The Latest NICE Cancer Drugs Funding Decisions

Peter Russell

July 06, 2018

Appraisal results for six cancer drugs have been published over the past week by the National Institute for Health and Care Excellence (NICE).

We round up the latest developments.

Padeliporfin

Draft guidance does not recommend padeliporfin (Tookad, Steba Biotech) for untreated low-risk prostate cancer in adults, NICE announced.

An appraisal committee found padeliporfin was not cost effective when compared with active monitoring, surgery or radiotherapy.

Clinical trial evidence showed that padeliporfin can slow disease progression, but its long-term effectiveness was unclear and there was no evidence to show how effective it was when compared with surgery or radiotherapy, NICE said.

Padeliporfin is a light-sensitive drug that is administered intravenously. Light via optical fibres inserted into the prostate activates the drug, which kills the cancer cells.

The draft guidance was put out to public consultation until later this month, with a re-appraisal due in August.

The ex-VAT cost of padeliporfin was £3761 per 183mg vial. The average cost of a course of treatment was £12,111 per patient. The appraisal committee decided that padeliporfin was not cost-effective when compared with active surveillance and radical therapies.

The Scottish Medicines Consortium (SMC) said it would decide whether padeliporfin should be accepted for use in Scotland in the fourth quarter of 2018.

Niraparib

NICE rejected niraparib (Zejula, Tesaro) for routine NHS use in the treatment of adults with platinum-sensitive relapsed high-grade serous epithelial ovarian, fallopian tube, or primary peritoneal cancer who had responded to platinum-based chemotherapy.

It said niraparib appeared to be a promising treatment for a devastating condition with a poor prognosis but that there was a lack of available evidence to show whether it increased the time that patients lived and whether it was cost-effective.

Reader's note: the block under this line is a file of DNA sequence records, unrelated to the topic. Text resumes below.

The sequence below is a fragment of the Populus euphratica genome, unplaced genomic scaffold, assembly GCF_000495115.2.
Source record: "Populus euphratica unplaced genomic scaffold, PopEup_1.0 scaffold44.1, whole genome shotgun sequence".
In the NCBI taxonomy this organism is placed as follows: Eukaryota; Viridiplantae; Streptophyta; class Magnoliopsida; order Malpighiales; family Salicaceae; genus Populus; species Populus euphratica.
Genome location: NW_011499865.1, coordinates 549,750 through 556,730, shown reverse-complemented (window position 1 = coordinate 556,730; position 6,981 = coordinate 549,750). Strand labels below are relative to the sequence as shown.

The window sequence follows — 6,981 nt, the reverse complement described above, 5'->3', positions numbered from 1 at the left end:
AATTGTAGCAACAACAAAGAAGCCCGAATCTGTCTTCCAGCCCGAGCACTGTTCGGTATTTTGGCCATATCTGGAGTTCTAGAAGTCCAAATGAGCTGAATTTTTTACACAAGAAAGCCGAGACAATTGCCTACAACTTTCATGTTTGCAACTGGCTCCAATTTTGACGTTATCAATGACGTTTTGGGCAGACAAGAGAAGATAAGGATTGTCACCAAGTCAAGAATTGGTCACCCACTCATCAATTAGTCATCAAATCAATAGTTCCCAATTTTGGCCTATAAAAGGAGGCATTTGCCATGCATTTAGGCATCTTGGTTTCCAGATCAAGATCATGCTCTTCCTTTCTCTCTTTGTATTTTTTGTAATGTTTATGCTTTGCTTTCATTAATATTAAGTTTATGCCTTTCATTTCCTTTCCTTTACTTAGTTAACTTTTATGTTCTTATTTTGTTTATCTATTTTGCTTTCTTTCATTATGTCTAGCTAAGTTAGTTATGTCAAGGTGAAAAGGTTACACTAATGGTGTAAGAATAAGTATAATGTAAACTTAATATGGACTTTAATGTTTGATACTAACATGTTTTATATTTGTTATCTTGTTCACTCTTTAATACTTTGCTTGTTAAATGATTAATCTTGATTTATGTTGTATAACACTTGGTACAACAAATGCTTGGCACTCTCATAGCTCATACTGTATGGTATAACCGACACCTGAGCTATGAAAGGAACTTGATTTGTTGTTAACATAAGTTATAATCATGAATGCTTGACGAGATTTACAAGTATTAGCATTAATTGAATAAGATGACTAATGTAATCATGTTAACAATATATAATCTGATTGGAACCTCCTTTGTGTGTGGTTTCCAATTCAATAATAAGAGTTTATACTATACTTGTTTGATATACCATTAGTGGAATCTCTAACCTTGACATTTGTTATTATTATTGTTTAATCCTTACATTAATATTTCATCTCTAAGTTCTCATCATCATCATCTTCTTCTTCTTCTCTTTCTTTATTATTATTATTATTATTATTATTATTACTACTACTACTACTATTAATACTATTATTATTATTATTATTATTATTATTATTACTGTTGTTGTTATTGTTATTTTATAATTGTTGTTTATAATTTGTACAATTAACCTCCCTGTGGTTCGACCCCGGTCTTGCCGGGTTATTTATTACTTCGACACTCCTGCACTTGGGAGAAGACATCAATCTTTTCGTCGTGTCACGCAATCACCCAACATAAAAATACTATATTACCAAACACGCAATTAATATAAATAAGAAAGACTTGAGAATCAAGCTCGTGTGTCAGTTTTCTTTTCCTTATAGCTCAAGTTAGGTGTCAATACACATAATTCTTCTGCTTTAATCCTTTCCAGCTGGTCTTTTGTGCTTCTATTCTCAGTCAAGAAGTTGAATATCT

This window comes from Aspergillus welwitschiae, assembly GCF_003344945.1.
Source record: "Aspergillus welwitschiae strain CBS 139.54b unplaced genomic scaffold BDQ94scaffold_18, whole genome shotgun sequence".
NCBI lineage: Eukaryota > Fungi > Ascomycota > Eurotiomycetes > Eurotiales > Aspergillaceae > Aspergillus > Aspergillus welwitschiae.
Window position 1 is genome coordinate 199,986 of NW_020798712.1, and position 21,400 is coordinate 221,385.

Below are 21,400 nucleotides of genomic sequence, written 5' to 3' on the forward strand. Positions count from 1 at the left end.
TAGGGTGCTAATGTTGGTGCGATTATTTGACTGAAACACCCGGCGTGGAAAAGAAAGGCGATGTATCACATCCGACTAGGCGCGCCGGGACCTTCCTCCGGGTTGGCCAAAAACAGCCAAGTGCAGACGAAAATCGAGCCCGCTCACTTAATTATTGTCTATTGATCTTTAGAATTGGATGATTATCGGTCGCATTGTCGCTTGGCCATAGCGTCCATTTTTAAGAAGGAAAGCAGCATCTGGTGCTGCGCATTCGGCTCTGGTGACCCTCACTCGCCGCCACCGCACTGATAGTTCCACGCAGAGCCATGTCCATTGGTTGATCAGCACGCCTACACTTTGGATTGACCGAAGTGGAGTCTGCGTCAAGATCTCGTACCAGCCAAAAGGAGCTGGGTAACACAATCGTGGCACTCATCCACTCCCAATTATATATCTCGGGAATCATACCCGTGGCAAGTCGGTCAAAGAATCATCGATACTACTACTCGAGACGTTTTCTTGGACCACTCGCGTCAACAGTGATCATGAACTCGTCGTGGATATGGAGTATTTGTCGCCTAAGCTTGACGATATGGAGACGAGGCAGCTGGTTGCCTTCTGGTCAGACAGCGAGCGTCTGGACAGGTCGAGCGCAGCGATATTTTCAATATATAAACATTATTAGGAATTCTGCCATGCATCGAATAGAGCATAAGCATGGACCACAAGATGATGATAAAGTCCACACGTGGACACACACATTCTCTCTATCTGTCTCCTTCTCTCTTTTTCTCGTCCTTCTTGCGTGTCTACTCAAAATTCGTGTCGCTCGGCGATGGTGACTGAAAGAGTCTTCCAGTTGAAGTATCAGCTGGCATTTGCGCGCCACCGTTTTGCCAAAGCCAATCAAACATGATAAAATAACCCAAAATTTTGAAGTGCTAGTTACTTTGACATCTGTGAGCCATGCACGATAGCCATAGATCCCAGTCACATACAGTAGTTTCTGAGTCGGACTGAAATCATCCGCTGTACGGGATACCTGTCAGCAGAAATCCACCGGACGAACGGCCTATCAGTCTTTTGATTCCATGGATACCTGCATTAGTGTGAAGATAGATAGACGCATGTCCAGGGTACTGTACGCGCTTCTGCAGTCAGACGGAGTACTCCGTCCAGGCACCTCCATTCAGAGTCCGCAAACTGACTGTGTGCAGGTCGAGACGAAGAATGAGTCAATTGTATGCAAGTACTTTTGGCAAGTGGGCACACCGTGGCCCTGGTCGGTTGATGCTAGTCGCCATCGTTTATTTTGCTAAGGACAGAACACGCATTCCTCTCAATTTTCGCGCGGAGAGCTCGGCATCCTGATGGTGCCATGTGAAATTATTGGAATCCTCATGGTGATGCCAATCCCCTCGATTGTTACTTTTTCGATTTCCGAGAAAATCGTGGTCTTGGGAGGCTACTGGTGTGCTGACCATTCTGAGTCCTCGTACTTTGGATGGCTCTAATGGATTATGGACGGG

However, NICE confirmed the drug's recommendation for use within England's Cancer Drugs Fund where it was available at a discount under a confidential commercial arrangement.

Target Ovarian Cancer said clinical trial data suggested that niraparib offered an additional 5.4 months of life for women without a BRCA mutation and an additional 15.5 months for women who have a BRCA1 or BRCA2 mutation. The charity said it hoped that by 2020, additional trial data would persuade NICE to recommend the drug for routine NHS use in England and Wales.

The full list price for niraparib is £4500 for a 58 capsule pack of 100mg capsules and £6750 for an 84 capsule pack of 100mg capsules. Dosage is initially 300 mg, taken orally each day.

A decision on whether to approve niraparib for routine NHS use in Scotland is due next month.

Crizotinib

The life-extending drug crizotinib (Xalkori, Pfizer) should be available via England's Cancer Drugs Fund for patients with ROS1-positive advanced non-small-cell lung cancer (NSCLC), NICE has said in a final appraisal.

ROS1-positive advanced NSCLC is a recently discovered type of NSCLC and this innovative drug has been shown to shrink tumours and delay progress of the disease in a small, single-arm trial.

However, crizotinib cannot be recommended for routine NHS use because of uncertainties in clinical evidence and on cost grounds, the regulator said.